Gruesome tea garden incident, poor response and the aftermath
13 January 2013
On 26 December, in what was described as the most gruesome incident, an angry crowd of plantation workers burnt to death Mridul Kumar Bhattachrya, owner of the Kunapathar Tea Estate in the Borduma police station area of Tinsukia district, and his wife Rita Bhattacharya.
The 75-year-old Bhattacharya reportedly had a dispute with some workers of the 150-bigha garden that he set up two decades ago. An engineering graduate, Bhattacharya initially worked for various public sector undertakings before nocentrating on the tea plantation business. As one of his sons lives in the USA, he started exporting quality tea to that country.
According to eyewitnesses, Bhattacharya had a heated argument with nearly 1,000 agitating workers who later turned violent. The trouble started after the police arrested two labourers from the plantation colony in the morning. Other workers suspected that the police had acted on Bhattacharya’s complaint, so some of them went to his bungalow and requested him to have the arrested labourers freed.
But Bhattacharya told them to remain quiet or face dire consequences. The workers returned to their colony but after a few hours a group, including women, assembled in front of his bungalow, started shouting slogans and set two vehicles on fire. They then entered the bungalow, reportedly assaulted Bhattacharya and his wife and set fire to the place. Those outside prevented the police and fire brigade vehicles from entering the compound.
That was not the first time Bhattacharya had trouble with his workers. Two years ago, he was arrested for allegedly killing a teenager at the Rani Tea Estate on the outskirts of Guwahati. The angry mob there set his bungalow on fire but the police rescued him. Since then the tea garden has remained closed, rendering more than 300 workers jobless. Bhattacharya was given bail then and moved on to his other tea estates in Tinsukia.
Assam produces around 50 per cent of India’s annual tea production (nearly 990 million kilograms). India is the second-largest producer and consumer of tea in the world. Assam has more than 800 big tea estates, mostly in the eastern and southern parts and thousands of small tea growers.
The cumulative tea production from nearly 69,000 small tea gardens in the state is estimated at 25 per cent of Assam’s total production. Assam tea is considered the finest in the world, with an elegant flavour. It is exported to all countries in Europe and West Asia, the USA and Japan.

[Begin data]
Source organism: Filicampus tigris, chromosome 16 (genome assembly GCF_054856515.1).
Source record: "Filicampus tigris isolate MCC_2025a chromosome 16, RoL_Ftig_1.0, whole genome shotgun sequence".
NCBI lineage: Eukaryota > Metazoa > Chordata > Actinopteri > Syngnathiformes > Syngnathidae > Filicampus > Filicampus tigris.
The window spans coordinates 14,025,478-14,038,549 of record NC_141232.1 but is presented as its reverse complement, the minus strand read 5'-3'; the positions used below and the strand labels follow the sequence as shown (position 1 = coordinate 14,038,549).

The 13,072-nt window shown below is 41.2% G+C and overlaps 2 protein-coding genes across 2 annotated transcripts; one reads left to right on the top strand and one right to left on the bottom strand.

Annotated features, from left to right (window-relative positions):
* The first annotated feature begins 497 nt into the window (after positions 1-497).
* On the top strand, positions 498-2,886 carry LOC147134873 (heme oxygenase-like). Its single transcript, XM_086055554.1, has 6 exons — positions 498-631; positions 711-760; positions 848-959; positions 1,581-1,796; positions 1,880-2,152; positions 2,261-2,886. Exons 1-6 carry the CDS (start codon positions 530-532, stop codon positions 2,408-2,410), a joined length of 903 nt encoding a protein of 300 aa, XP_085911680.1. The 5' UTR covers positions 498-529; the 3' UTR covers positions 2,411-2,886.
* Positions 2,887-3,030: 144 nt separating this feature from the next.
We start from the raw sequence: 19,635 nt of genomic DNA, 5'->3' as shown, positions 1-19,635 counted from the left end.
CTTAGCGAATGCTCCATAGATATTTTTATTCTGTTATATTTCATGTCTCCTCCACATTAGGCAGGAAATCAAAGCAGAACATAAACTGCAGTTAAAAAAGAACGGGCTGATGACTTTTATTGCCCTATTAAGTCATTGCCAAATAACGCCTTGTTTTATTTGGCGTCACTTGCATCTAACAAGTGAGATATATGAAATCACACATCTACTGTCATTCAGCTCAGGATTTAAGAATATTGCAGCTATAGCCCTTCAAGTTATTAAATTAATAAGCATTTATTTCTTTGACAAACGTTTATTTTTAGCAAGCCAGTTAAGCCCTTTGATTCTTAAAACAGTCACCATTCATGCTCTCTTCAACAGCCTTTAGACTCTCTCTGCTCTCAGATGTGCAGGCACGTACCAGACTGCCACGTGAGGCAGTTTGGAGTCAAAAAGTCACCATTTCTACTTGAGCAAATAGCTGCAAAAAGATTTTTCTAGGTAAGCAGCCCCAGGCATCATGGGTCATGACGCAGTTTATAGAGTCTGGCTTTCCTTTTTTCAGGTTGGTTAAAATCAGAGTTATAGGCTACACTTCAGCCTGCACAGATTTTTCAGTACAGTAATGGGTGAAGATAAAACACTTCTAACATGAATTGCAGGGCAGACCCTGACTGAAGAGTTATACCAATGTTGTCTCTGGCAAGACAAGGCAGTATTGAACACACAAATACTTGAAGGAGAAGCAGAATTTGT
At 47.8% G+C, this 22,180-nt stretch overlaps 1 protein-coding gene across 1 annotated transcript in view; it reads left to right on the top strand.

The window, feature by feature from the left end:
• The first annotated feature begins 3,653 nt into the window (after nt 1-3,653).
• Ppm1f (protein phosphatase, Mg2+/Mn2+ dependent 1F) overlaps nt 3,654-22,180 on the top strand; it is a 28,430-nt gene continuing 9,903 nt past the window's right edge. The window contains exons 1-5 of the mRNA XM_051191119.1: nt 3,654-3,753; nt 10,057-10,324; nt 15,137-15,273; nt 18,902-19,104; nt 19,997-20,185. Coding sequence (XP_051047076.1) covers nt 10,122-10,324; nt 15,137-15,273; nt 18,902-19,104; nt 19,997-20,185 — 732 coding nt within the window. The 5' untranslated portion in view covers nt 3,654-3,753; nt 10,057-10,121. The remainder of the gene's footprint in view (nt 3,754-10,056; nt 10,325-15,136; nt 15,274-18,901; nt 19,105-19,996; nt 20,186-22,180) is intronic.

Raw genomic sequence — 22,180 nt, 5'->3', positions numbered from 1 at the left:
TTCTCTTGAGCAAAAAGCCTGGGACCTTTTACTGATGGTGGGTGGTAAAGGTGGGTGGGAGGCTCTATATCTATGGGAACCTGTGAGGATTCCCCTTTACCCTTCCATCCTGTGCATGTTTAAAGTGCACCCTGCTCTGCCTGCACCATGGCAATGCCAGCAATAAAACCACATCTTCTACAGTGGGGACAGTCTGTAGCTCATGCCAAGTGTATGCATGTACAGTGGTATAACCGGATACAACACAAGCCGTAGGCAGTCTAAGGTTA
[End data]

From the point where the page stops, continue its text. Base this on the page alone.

Assam chief minister Tarun Gogoi termed Bhattacharya’s killing as a very unfortunate and tragic incident. He, however, said there was some labour trouble in the garden. His government has already ordered a high-level probe into the incident.
Stating that “it was rare for the tea workers to react in such a violent way”, Gogoi suspects the presence of a “third force” that indulged in the violence. He pointed fingers at the Maoists who already have a number of their sympathisers in Tinsukia and Dibrugarh districts.
Expressing shock, various tea gardens demanded prompt action against the culprits. Political analysts, however, feel the state government may go slow as the ruling Congress enjoys the support of tea labourers. The panchayat elections are to be held on 30 January and 6 and 12 February.
The Asom Chah Mazdoor Sangha has condemned the incident and commented that such violence will only harm the future of the state’s tea industry. Dileswar Tanti, its general secretary, said that “our organisation does not endorse violence. If the workers had any grievances they should have settled matters peacefully”.
Talking to the local media, SN Singh, inspector-general of police (law and order), said that one of the arrested workers admitted to resorting to “cannibalism” on that evening.
The police are looking for workers suspected of having hatched the conspiracy against the tea planter. Assam police chief JN Choudhury, who visited the location to take stock of the situation, confirmed that five of the attackers were the main culprits. He, however, clarified that not all the accused belonged to Bhattacharya’s garden. Citing preliminary investigations, he confirmed that ‘there were a few workers from outside the tea estate (of Bhattacharya)”, who took a convincing role in instigating violence.
While condemning the violence, Assam tea tribe welfare minister Prithivi Majhi said that in most tea gardens the workers were “deprived of their dues for long”. Majhi, who belongs to the tea tribe, added, “I have appealed to all tea garden owners to provide their labourers basic facilities with access to education and health care, so that they do not feel deprived.”
The condition of tea plantation workers in Assam is pathetic, though there are many laws — including the 1951 Plantation Labour Act — to protect them. Tea pluckers, mostly women, in Assam earn, on an average, Rs 60 per day, whereas the minimum wage is Rs 100.
The writer is The Statesman’s Guwahati-based special correspondent